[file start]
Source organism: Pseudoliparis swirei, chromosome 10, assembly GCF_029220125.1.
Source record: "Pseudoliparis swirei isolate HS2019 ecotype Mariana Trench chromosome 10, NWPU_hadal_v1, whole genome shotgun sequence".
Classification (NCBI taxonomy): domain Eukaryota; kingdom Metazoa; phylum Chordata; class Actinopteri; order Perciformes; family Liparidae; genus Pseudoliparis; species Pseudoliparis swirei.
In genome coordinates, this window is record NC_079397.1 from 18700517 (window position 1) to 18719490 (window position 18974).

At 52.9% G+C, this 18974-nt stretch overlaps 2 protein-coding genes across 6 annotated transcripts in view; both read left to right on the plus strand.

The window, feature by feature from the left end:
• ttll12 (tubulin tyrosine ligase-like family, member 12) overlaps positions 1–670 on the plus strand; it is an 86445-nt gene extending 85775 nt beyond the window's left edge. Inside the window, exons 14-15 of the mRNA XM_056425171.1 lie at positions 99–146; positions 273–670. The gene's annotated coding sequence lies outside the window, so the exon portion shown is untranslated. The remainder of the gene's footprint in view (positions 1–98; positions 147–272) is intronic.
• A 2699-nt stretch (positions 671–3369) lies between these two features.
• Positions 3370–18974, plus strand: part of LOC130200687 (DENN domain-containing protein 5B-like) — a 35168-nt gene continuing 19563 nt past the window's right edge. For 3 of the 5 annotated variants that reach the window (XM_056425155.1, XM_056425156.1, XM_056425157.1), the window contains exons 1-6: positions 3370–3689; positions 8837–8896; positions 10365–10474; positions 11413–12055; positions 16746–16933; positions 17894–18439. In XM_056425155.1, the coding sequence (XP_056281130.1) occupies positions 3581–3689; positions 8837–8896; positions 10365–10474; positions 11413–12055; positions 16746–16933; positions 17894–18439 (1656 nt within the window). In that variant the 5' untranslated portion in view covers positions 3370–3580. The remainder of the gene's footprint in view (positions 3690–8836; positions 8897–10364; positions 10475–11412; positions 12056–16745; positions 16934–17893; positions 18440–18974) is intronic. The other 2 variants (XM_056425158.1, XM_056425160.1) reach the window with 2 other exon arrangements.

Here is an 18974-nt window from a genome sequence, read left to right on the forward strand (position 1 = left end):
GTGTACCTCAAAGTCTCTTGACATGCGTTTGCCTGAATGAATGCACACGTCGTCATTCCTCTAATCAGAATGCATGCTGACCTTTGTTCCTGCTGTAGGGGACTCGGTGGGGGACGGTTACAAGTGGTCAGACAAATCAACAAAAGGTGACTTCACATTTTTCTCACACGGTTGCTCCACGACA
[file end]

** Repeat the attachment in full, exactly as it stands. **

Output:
Source organism: Pseudoliparis swirei, chromosome 10, assembly GCF_029220125.1.
Source record: "Pseudoliparis swirei isolate HS2019 ecotype Mariana Trench chromosome 10, NWPU_hadal_v1, whole genome shotgun sequence".
Classification (NCBI taxonomy): domain Eukaryota; kingdom Metazoa; phylum Chordata; class Actinopteri; order Perciformes; family Liparidae; genus Pseudoliparis; species Pseudoliparis swirei.
In genome coordinates, this window is record NC_079397.1 from 18700517 (window position 1) to 18719490 (window position 18974).

At 52.9% G+C, this 18974-nt stretch overlaps 2 protein-coding genes across 6 annotated transcripts in view; both read left to right on the plus strand.

The window, feature by feature from the left end:
• ttll12 (tubulin tyrosine ligase-like family, member 12) overlaps positions 1–670 on the plus strand; it is an 86445-nt gene extending 85775 nt beyond the window's left edge. Inside the window, exons 14-15 of the mRNA XM_056425171.1 lie at positions 99–146; positions 273–670. The gene's annotated coding sequence lies outside the window, so the exon portion shown is untranslated. The remainder of the gene's footprint in view (positions 1–98; positions 147–272) is intronic.
• A 2699-nt stretch (positions 671–3369) lies between these two features.
• Positions 3370–18974, plus strand: part of LOC130200687 (DENN domain-containing protein 5B-like) — a 35168-nt gene continuing 19563 nt past the window's right edge. For 3 of the 5 annotated variants that reach the window (XM_056425155.1, XM_056425156.1, XM_056425157.1), the window contains exons 1-6: positions 3370–3689; positions 8837–8896; positions 10365–10474; positions 11413–12055; positions 16746–16933; positions 17894–18439. In XM_056425155.1, the coding sequence (XP_056281130.1) occupies positions 3581–3689; positions 8837–8896; positions 10365–10474; positions 11413–12055; positions 16746–16933; positions 17894–18439 (1656 nt within the window). In that variant the 5' untranslated portion in view covers positions 3370–3580. The remainder of the gene's footprint in view (positions 3690–8836; positions 8897–10364; positions 10475–11412; positions 12056–16745; positions 16934–17893; positions 18440–18974) is intronic. The other 2 variants (XM_056425158.1, XM_056425160.1) reach the window with 2 other exon arrangements.

Here is an 18974-nt window from a genome sequence, read left to right on the forward strand (position 1 = left end):
GTGTACCTCAAAGTCTCTTGACATGCGTTTGCCTGAATGAATGCACACGTCGTCATTCCTCTAATCAGAATGCATGCTGACCTTTGTTCCTGCTGTAGGGGACTCGGTGGGGGACGGTTACAAGTGGTCAGACAAATCAACAAAAGGTGACTTCACATTTTTCTCACACGGTTGCTCCACGACA